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Allison Hanes: As Quebecers flock to small towns, what are the implications?

The Institut de la statistique du Québec has revised its population projections for the next 20 years to reflect shifting patterns driven by the pandemic.

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The lure of greener pastures has been strong for Montrealers during the pandemic. And it looks like the draw of country living will continue well into the future.

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City dwellers fled urban areas in droves after the first wave of COVID-19 to escape confinement in tight quarters, get closer to nature, find yards for their pandemic puppies and gain square footage for their home offices. They also went in search of affordability, as Montreal’s real estate prices soared sky high in response to pent-up demand after restrictions from the first lockdown were lifted.

Although Montreal had long sought to counter the exodus of families from the city to the suburbs, data from the 2021 census confirmed anecdotal evidence many are now moving much further afield.

The Institut de la statistique du Québec has revised its population projections for the next 20 years to reflect shifting patterns driven by the pandemic. While its forecast for Quebec as a whole remains steady, it has downgraded expected growth in Montreal and Laval while increasing its estimates for regions beyond the metropolitan area.

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That doesn’t mean it expects the city to empty out — far from it. But the ISQ does predict more modest growth of about three per cent on the island of Montreal between 2021 and 2041, compared to 10 per cent for the wider region.

It’s the small towns in what was once cottage country that are now set to see the biggest boosts. The Laurentians are expected to experience a population boom in the neighborhood of 21 per cent. The Lanaudière, Montérégie and Eastern Townships are anticipated to see their numbers swell between 16 and 17 per cent.

Recent census data show this is already happening. Idyllic ski towns like Bromont and Ste-Agathe-des-Monts have been among the fastest-growing communities in Quebec over the past two years. Similarly, the Blue Mountain resort town in Ontario, British Columbia’s stunning Gulf Islands and seaside villages in Nova Scotia have received an unexpected influx of new residents, showing this is a national phenomenon.

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Untethered from the office, many families decamped for their chalet — permanently — embracing a major lifestyle change that wouldn’t have been feasible before remote and hybrid work.

Big centers like Montreal, Toronto and Vancouver are still growing, of course. They remain magnets for new immigrants and young adults like university students, who more than replenish the departures. But the number of folks flocking to pastoral settings seems to buck the worldwide trend of migration to cities.

Meanwhile, the decline in more distant communities that was occurring before COVID-19 is still taking place in regions like the Côte-Nord, Îles de la Madeleine and Saguenay—Lac-St-Jean.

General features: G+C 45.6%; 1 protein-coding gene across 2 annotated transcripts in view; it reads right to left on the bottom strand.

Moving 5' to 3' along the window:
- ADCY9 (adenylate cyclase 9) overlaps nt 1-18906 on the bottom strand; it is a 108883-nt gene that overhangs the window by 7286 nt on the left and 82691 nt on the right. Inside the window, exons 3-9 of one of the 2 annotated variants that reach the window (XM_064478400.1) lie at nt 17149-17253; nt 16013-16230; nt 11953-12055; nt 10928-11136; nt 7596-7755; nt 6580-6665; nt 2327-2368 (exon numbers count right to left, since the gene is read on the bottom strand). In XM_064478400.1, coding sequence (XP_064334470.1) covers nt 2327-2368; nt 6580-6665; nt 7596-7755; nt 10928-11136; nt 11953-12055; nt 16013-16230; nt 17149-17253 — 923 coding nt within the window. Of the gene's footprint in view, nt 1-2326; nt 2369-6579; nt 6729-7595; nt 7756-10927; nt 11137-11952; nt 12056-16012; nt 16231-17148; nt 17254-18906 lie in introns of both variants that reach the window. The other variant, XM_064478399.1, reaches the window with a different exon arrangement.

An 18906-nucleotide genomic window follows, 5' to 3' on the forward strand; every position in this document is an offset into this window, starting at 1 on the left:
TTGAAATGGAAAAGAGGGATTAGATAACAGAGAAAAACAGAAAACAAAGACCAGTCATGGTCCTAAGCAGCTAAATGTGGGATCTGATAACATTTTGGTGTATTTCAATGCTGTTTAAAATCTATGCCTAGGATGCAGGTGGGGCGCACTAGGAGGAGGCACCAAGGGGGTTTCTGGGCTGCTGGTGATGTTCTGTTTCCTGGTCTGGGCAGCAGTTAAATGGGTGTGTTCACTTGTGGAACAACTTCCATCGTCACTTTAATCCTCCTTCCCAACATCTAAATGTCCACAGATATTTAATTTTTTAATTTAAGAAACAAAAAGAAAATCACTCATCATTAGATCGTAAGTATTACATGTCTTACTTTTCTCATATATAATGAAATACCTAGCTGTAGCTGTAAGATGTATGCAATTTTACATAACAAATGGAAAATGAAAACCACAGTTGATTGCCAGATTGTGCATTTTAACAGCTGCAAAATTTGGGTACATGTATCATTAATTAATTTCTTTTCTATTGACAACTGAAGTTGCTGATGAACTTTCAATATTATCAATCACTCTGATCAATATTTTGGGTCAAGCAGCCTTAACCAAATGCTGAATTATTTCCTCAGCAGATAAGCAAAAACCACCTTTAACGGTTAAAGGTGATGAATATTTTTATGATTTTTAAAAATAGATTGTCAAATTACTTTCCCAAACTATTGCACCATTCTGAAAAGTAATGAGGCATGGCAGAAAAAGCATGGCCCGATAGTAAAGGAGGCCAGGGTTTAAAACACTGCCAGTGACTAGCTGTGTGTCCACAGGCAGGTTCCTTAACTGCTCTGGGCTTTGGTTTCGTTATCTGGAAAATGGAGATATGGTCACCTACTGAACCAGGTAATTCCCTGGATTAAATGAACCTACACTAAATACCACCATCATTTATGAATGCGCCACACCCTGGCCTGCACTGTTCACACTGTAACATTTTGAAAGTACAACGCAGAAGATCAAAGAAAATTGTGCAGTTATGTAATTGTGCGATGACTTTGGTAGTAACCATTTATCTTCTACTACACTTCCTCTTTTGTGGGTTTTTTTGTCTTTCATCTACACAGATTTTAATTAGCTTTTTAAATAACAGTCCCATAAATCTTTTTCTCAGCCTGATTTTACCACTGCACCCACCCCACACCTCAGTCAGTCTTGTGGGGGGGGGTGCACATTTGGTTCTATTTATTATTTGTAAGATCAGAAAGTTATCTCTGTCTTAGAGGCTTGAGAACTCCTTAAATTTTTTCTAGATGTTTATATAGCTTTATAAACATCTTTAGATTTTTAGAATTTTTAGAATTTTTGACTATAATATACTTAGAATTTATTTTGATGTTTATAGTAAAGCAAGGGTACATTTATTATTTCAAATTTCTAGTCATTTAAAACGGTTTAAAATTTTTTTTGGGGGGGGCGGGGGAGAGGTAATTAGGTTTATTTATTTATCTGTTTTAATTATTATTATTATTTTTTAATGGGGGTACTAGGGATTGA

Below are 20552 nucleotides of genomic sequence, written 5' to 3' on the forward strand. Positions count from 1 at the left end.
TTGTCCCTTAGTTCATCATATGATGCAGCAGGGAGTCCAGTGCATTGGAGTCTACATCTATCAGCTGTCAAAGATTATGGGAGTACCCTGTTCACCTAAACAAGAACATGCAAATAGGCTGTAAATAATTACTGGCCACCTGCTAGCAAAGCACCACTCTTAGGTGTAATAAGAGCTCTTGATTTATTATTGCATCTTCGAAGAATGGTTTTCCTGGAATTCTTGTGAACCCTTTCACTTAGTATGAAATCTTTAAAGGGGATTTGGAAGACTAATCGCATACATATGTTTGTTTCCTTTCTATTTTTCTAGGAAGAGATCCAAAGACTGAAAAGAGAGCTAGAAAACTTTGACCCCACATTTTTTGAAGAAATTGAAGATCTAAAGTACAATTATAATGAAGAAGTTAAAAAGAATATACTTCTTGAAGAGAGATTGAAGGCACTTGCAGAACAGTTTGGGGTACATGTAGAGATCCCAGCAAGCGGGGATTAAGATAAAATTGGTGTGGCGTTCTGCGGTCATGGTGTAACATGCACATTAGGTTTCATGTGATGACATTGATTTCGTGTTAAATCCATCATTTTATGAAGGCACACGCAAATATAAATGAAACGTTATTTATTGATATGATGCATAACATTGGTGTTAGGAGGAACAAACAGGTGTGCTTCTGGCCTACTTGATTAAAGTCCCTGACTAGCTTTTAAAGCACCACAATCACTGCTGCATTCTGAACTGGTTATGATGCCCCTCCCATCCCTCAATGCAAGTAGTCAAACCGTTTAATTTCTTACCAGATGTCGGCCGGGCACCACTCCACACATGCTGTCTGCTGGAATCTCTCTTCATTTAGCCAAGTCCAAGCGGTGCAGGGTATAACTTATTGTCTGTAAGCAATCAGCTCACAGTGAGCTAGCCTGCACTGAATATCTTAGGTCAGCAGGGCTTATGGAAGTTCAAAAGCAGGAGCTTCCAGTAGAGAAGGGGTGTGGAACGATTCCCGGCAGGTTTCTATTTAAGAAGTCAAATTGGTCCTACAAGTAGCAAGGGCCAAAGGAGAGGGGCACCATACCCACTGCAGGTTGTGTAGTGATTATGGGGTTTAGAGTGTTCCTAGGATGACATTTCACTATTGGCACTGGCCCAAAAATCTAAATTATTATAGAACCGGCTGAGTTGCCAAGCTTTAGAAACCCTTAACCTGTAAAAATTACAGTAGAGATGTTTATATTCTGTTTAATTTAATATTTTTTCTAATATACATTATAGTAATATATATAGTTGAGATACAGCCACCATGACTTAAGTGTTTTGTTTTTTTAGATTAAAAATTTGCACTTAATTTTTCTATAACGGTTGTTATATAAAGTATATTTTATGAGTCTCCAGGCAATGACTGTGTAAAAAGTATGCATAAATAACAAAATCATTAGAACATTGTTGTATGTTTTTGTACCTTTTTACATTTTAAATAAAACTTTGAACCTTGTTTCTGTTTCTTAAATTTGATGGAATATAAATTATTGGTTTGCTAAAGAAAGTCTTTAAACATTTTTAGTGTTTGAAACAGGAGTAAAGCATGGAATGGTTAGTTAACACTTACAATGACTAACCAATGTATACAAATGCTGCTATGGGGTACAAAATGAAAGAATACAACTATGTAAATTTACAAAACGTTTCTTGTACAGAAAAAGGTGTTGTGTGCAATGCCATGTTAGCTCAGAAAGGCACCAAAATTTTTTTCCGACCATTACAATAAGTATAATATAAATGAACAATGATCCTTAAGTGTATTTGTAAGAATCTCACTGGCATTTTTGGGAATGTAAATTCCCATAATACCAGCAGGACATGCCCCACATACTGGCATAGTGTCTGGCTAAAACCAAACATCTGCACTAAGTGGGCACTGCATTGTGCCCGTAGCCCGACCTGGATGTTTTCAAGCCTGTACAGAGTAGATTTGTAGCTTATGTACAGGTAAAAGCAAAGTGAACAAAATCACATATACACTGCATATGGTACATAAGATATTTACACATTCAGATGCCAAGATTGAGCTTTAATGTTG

Among the factors the ISQ considers for its projections are birth rates, death rates and immigration. While new arrivals from abroad had dropped dramatically during the pandemic, levels are rebounding and are set to stabilize in coming years. Thus it’s movement of Quebecers within the province that is the most significant indicator prompting the adjustment of the 20-year horizon.

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The analysis is intended to help government and municipalities plan for the future. Indeed, many communities that have proven to be popular destinations for city dwellers have been caught off guard by their arrival. The vacancy rate in towns like St-Donat has tightened, making it difficult to find a rental unit these days. Competition in the hot real estate market also pushed prices up for locals.

Schools that once had dwindling student populations may have benefited from the arrival of new families, but may not have all the resources needed to serve them. Regional hospitals are struggling with more patients amid staff shortages. Some have had to close emergency rooms temporarily.

Besides putting pressure on infrastructure and public services in smaller centers, the environmental impact must be evaluated. Outside the Communauté métropolitaine de Montréal, public transit is limited. And while the body representing 82 municipalities in Greater Montreal has been working to increase density and protect green space from development, communities further afield must do their part to rein in even greater sprawl that compromises nature, encourages car use and exacerbates climate change.

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The ISQ warns its projections aren’t carved in stone, though. No crystal ball could have predicted the surprising effects of the pandemic on people’s daily lives. So it’s impossible to know if other unforeseen happenings could upend the calculations all over again.

Already, a cooling housing market, rising interest rates and talk of a recession are storm clouds that could alter the course set by the lingering pandemic. But it would take a major event to have as quick and significant an impact on demographics.

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